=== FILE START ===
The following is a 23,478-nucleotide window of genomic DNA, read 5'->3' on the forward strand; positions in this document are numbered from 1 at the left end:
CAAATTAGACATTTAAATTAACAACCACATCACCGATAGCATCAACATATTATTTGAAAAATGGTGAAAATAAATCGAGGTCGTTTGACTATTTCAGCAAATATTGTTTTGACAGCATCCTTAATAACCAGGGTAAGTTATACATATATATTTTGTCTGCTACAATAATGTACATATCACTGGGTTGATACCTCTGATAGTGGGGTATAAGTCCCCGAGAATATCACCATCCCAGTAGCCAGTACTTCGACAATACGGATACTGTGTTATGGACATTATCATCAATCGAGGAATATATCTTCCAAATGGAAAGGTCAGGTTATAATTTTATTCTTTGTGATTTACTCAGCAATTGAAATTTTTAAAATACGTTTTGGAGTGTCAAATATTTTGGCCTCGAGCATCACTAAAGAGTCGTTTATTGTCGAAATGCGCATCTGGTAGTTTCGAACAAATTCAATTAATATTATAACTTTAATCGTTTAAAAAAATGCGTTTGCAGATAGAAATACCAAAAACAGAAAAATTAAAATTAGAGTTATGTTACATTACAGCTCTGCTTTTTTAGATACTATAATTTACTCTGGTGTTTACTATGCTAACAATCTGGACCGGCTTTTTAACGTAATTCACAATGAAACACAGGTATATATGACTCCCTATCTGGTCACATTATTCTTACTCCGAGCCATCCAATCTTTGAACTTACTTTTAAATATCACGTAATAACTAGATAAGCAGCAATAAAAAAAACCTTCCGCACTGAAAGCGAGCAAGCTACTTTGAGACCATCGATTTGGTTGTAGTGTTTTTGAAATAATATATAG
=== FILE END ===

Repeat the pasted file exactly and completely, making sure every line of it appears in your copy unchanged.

The following is a 23,478-nucleotide window of genomic DNA, read 5'->3' on the forward strand; positions in this document are numbered from 1 at the left end:
CAAATTAGACATTTAAATTAACAACCACATCACCGATAGCATCAACATATTATTTGAAAAATGGTGAAAATAAATCGAGGTCGTTTGACTATTTCAGCAAATATTGTTTTGACAGCATCCTTAATAACCAGGGTAAGTTATACATATATATTTTGTCTGCTACAATAATGTACATATCACTGGGTTGATACCTCTGATAGTGGGGTATAAGTCCCCGAGAATATCACCATCCCAGTAGCCAGTACTTCGACAATACGGATACTGTGTTATGGACATTATCATCAATCGAGGAATATATCTTCCAAATGGAAAGGTCAGGTTATAATTTTATTCTTTGTGATTTACTCAGCAATTGAAATTTTTAAAATACGTTTTGGAGTGTCAAATATTTTGGCCTCGAGCATCACTAAAGAGTCGTTTATTGTCGAAATGCGCATCTGGTAGTTTCGAACAAATTCAATTAATATTATAACTTTAATCGTTTAAAAAAATGCGTTTGCAGATAGAAATACCAAAAACAGAAAAATTAAAATTAGAGTTATGTTACATTACAGCTCTGCTTTTTTAGATACTATAATTTACTCTGGTGTTTACTATGCTAACAATCTGGACCGGCTTTTTAACGTAATTCACAATGAAACACAGGTATATATGACTCCCTATCTGGTCACATTATTCTTACTCCGAGCCATCCAATCTTTGAACTTACTTTTAAATATCACGTAATAACTAGATAAGCAGCAATAAAAAAAACCTTCCGCACTGAAAGCGAGCAAGCTACTTTGAGACCATCGATTTGGTTGTAGTGTTTTTGAAATAATATATAG